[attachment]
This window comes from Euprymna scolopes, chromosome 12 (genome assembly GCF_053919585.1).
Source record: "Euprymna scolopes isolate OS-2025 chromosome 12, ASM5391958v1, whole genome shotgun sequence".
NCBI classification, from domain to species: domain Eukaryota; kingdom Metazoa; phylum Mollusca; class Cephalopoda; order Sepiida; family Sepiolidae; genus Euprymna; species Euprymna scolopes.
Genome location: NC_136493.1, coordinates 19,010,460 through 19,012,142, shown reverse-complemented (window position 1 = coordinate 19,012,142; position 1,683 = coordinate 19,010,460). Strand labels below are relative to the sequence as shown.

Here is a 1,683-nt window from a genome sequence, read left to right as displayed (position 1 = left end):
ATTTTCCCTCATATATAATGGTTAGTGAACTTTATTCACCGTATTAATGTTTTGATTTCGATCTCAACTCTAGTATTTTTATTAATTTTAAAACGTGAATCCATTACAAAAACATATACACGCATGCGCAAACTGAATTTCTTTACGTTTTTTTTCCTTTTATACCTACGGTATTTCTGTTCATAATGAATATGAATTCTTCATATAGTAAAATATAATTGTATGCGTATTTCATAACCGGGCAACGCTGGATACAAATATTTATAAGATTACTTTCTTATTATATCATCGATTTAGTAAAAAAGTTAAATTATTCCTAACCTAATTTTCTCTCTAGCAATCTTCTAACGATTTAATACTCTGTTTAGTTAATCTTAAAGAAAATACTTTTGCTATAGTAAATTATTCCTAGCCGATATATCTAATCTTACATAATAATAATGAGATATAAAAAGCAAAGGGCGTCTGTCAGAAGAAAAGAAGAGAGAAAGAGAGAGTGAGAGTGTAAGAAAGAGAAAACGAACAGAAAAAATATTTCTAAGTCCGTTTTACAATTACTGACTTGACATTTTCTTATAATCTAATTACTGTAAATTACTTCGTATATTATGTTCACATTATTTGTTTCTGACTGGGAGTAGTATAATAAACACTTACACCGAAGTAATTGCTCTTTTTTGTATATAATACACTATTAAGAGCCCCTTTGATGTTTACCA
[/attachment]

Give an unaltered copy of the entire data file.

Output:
This window comes from Euprymna scolopes, chromosome 12 (genome assembly GCF_053919585.1).
Source record: "Euprymna scolopes isolate OS-2025 chromosome 12, ASM5391958v1, whole genome shotgun sequence".
NCBI classification, from domain to species: domain Eukaryota; kingdom Metazoa; phylum Mollusca; class Cephalopoda; order Sepiida; family Sepiolidae; genus Euprymna; species Euprymna scolopes.
Genome location: NC_136493.1, coordinates 19,010,460 through 19,012,142, shown reverse-complemented (window position 1 = coordinate 19,012,142; position 1,683 = coordinate 19,010,460). Strand labels below are relative to the sequence as shown.

Here is a 1,683-nt window from a genome sequence, read left to right as displayed (position 1 = left end):
ATTTTCCCTCATATATAATGGTTAGTGAACTTTATTCACCGTATTAATGTTTTGATTTCGATCTCAACTCTAGTATTTTTATTAATTTTAAAACGTGAATCCATTACAAAAACATATACACGCATGCGCAAACTGAATTTCTTTACGTTTTTTTTCCTTTTATACCTACGGTATTTCTGTTCATAATGAATATGAATTCTTCATATAGTAAAATATAATTGTATGCGTATTTCATAACCGGGCAACGCTGGATACAAATATTTATAAGATTACTTTCTTATTATATCATCGATTTAGTAAAAAAGTTAAATTATTCCTAACCTAATTTTCTCTCTAGCAATCTTCTAACGATTTAATACTCTGTTTAGTTAATCTTAAAGAAAATACTTTTGCTATAGTAAATTATTCCTAGCCGATATATCTAATCTTACATAATAATAATGAGATATAAAAAGCAAAGGGCGTCTGTCAGAAGAAAAGAAGAGAGAAAGAGAGAGTGAGAGTGTAAGAAAGAGAAAACGAACAGAAAAAATATTTCTAAGTCCGTTTTACAATTACTGACTTGACATTTTCTTATAATCTAATTACTGTAAATTACTTCGTATATTATGTTCACATTATTTGTTTCTGACTGGGAGTAGTATAATAAACACTTACACCGAAGTAATTGCTCTTTTTTGTATATAATACACTATTAAGAGCCCCTTTGATGTTTACCA